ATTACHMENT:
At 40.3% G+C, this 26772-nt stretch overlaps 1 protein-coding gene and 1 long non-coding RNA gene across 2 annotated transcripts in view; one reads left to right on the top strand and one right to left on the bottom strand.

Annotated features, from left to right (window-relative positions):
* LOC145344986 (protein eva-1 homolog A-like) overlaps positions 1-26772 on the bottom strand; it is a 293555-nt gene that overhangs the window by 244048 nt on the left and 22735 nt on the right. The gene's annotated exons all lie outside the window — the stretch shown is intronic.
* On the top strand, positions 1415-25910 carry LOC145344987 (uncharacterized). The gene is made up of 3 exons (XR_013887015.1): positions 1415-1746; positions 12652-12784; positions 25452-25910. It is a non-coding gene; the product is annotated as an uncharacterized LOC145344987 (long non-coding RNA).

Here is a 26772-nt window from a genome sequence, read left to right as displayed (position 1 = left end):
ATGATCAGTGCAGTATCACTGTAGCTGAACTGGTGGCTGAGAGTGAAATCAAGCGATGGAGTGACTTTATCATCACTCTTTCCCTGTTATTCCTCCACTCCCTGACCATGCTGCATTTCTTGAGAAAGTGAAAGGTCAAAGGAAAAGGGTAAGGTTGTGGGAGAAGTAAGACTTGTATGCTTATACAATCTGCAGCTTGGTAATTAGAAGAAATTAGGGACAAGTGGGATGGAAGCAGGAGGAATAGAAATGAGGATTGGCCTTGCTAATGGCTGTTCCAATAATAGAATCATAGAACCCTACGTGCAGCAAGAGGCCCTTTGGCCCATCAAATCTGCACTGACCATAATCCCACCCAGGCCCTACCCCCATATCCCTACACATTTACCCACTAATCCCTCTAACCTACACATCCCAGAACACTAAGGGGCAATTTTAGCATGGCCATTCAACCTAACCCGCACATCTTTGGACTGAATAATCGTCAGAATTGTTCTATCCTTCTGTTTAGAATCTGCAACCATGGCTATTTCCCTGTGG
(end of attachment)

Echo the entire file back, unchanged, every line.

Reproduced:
At 40.3% G+C, this 26772-nt stretch overlaps 1 protein-coding gene and 1 long non-coding RNA gene across 2 annotated transcripts in view; one reads left to right on the top strand and one right to left on the bottom strand.

Annotated features, from left to right (window-relative positions):
* LOC145344986 (protein eva-1 homolog A-like) overlaps positions 1-26772 on the bottom strand; it is a 293555-nt gene that overhangs the window by 244048 nt on the left and 22735 nt on the right. The gene's annotated exons all lie outside the window — the stretch shown is intronic.
* On the top strand, positions 1415-25910 carry LOC145344987 (uncharacterized). The gene is made up of 3 exons (XR_013887015.1): positions 1415-1746; positions 12652-12784; positions 25452-25910. It is a non-coding gene; the product is annotated as an uncharacterized LOC145344987 (long non-coding RNA).

Here is a 26772-nt window from a genome sequence, read left to right as displayed (position 1 = left end):
ATGATCAGTGCAGTATCACTGTAGCTGAACTGGTGGCTGAGAGTGAAATCAAGCGATGGAGTGACTTTATCATCACTCTTTCCCTGTTATTCCTCCACTCCCTGACCATGCTGCATTTCTTGAGAAAGTGAAAGGTCAAAGGAAAAGGGTAAGGTTGTGGGAGAAGTAAGACTTGTATGCTTATACAATCTGCAGCTTGGTAATTAGAAGAAATTAGGGACAAGTGGGATGGAAGCAGGAGGAATAGAAATGAGGATTGGCCTTGCTAATGGCTGTTCCAATAATAGAATCATAGAACCCTACGTGCAGCAAGAGGCCCTTTGGCCCATCAAATCTGCACTGACCATAATCCCACCCAGGCCCTACCCCCATATCCCTACACATTTACCCACTAATCCCTCTAACCTACACATCCCAGAACACTAAGGGGCAATTTTAGCATGGCCATTCAACCTAACCCGCACATCTTTGGACTGAATAATCGTCAGAATTGTTCTATCCTTCTGTTTAGAATCTGCAACCATGGCTATTTCCCTGTGG